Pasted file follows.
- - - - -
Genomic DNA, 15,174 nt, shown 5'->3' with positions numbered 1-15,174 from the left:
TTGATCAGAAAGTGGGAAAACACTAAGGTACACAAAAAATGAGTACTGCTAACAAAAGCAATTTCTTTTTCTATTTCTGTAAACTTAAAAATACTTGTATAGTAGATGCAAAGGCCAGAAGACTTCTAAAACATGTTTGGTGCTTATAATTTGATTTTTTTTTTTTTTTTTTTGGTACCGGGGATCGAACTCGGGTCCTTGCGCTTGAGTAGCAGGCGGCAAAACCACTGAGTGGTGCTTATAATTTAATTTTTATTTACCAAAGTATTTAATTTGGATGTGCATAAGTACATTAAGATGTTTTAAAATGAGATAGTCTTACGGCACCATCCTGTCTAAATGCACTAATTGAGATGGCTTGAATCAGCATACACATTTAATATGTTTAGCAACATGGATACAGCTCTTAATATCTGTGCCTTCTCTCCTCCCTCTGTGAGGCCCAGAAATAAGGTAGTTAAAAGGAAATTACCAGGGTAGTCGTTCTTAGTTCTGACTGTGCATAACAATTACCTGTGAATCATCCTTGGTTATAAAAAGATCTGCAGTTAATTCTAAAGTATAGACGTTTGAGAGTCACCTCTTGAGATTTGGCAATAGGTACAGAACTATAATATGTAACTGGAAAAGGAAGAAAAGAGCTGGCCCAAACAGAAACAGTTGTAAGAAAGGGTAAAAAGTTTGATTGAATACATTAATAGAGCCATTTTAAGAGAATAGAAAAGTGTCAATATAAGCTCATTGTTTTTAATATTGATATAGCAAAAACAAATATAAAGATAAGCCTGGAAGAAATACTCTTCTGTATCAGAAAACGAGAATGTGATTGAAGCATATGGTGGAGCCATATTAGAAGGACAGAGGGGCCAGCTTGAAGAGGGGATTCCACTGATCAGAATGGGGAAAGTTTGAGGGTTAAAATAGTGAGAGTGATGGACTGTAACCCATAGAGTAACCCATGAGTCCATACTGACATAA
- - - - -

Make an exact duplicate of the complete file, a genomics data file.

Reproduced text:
Genomic DNA, 15,174 nt, shown 5'->3' with positions numbered 1-15,174 from the left:
TTGATCAGAAAGTGGGAAAACACTAAGGTACACAAAAAATGAGTACTGCTAACAAAAGCAATTTCTTTTTCTATTTCTGTAAACTTAAAAATACTTGTATAGTAGATGCAAAGGCCAGAAGACTTCTAAAACATGTTTGGTGCTTATAATTTGATTTTTTTTTTTTTTTTTTTGGTACCGGGGATCGAACTCGGGTCCTTGCGCTTGAGTAGCAGGCGGCAAAACCACTGAGTGGTGCTTATAATTTAATTTTTATTTACCAAAGTATTTAATTTGGATGTGCATAAGTACATTAAGATGTTTTAAAATGAGATAGTCTTACGGCACCATCCTGTCTAAATGCACTAATTGAGATGGCTTGAATCAGCATACACATTTAATATGTTTAGCAACATGGATACAGCTCTTAATATCTGTGCCTTCTCTCCTCCCTCTGTGAGGCCCAGAAATAAGGTAGTTAAAAGGAAATTACCAGGGTAGTCGTTCTTAGTTCTGACTGTGCATAACAATTACCTGTGAATCATCCTTGGTTATAAAAAGATCTGCAGTTAATTCTAAAGTATAGACGTTTGAGAGTCACCTCTTGAGATTTGGCAATAGGTACAGAACTATAATATGTAACTGGAAAAGGAAGAAAAGAGCTGGCCCAAACAGAAACAGTTGTAAGAAAGGGTAAAAAGTTTGATTGAATACATTAATAGAGCCATTTTAAGAGAATAGAAAAGTGTCAATATAAGCTCATTGTTTTTAATATTGATATAGCAAAAACAAATATAAAGATAAGCCTGGAAGAAATACTCTTCTGTATCAGAAAACGAGAATGTGATTGAAGCATATGGTGGAGCCATATTAGAAGGACAGAGGGGCCAGCTTGAAGAGGGGATTCCACTGATCAGAATGGGGAAAGTTTGAGGGTTAAAATAGTGAGAGTGATGGACTGTAACCCATAGAGTAACCCATGAGTCCATACTGACATAA